Sung, V., Hiscock, H., Sciberras, E., & Efron, D. (2008). Sleep problems in children with attention-deficit/hyperactivity disorder: prevalence and the effect on the child and family. Archives of Pediatrics & Adolescent Medicine, 162(4), pp. 336-42. doi:10.1001/archpedi.162.4.336.
Sung V, et al. Sleep Problems in Children With Attention-deficit/hyperactivity Disorder: Prevalence and the Effect On the Child and Family. Arch Pediatr Adolesc Med. 2008;162(4):336-42. PubMed PMID: 18391142.
* Article titles in AMA citation format should be in sentence-case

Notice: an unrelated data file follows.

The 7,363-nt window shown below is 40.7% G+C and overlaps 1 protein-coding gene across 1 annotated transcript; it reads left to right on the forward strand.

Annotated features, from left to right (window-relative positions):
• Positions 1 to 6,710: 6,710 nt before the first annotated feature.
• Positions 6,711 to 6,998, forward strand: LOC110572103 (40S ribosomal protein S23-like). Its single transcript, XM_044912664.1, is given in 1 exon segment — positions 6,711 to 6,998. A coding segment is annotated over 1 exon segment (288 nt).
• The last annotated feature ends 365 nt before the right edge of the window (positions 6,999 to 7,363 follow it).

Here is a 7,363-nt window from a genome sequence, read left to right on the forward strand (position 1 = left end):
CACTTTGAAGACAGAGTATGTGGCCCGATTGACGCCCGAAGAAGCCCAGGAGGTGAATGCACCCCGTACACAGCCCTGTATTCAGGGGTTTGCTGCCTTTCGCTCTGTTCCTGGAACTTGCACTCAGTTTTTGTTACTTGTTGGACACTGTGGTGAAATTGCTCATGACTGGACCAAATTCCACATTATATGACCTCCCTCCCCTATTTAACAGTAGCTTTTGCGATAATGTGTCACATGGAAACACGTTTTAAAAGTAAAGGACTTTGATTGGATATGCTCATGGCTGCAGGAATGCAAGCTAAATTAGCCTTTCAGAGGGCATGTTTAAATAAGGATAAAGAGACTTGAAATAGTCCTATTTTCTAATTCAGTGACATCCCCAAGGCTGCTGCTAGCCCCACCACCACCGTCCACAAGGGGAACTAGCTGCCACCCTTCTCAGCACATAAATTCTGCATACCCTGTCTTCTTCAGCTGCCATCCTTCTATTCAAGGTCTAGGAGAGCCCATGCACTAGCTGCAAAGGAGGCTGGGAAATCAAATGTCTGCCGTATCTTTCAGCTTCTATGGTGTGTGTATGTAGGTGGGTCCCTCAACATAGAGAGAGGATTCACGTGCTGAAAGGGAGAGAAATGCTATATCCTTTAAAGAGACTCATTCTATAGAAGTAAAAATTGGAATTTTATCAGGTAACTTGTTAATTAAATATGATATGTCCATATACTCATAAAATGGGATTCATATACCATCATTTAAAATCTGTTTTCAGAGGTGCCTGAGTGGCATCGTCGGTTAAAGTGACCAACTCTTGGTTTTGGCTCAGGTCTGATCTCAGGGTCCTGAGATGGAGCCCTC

TY - JOUR T1 - Sleep problems in children with attention-deficit/hyperactivity disorder: prevalence and the effect on the child and family. AU - Sung,Valerie, AU - Hiscock,Harriet, AU - Sciberras,Emma, AU - Efron,Daryl, PY - 2008/4/9/pubmed PY - 2008/4/18/medline PY - 2008/4/9/entrez SP - 336 EP - 42 JF - Archives of pediatrics & adolescent medicine JO - Arch Pediatr Adolesc Med VL - 162 IS - 4 N2 - OBJECTIVES: To determine the prevalence of sleep problems in children with attention-deficit/hyperactivity disorder (ADHD) and their associations with child quality of life (QOL), daily functioning, and school attendance; caregiver mental health and work attendance; and family functioning. DESIGN: Cross-sectional survey. SETTING: Pediatric hospital outpatient clinic, private pediatricians' offices, and ADHD support groups in Victoria, Australia. PARTICIPANTS: Schoolchildren with ADHD. Main Exposure Attention-deficit/hyperactivity disorder. OUTCOME MEASURES: Primary measure was caregivers' reports of their children's sleep problems (none, mild, or moderate or severe). Secondary outcomes were (1) child QOL (Pediatric Quality of Life Inventory), daily functioning (Daily Parent Rating of Evening and Morning Behavior scale), and school attendance, (2) caregiver mental health (Depression Anxiety Stress Scale) and work attendance, and (3) family functioning (Child Health Questionnaire subscales). Caregivers also reported on how their pediatrician treated their children's sleep problems. RESULTS: Two hundred thirty-nine of 330 (74%) eligible families completed the survey. Child sleep problems were common (mild, 28.5%; moderate or severe, 44.8%). Moderate or severe sleep problems were associated with poorer child psychosocial QOL, child daily functioning, caregiver mental health, and family functioning. After adjusting for confounders, all associations held except for family impacts. Compared with children without sleep problems, those with sleep problems were more likely to miss or be late for school, and their caregivers were more likely to be late to work. Forty-five percent of caregivers reported that their pediatricians had asked about their children's sleep and, of these, 60% reported receiving treatment advice. CONCLUSIONS: Sleep problems in children with ADHD are common and associated with poorer child, caregiver, and family outcomes. Future research needs to determine whether management of sleep problems can reduce adverse outcomes. SN - 1538-3628 UR - https://www.unboundmedicine.com/medline/citation/18391142/Sleep_problems_in_children_with_attention_deficit/hyperactivity_disorder:_prevalence_and_the_effect_on_the_child_and_family_ L2 - https://jamanetwork.com/journals/jamapediatrics/fullarticle/10.1001/archpedi.162.4.336 DB - PRIME DP - Unbound Medicine ER -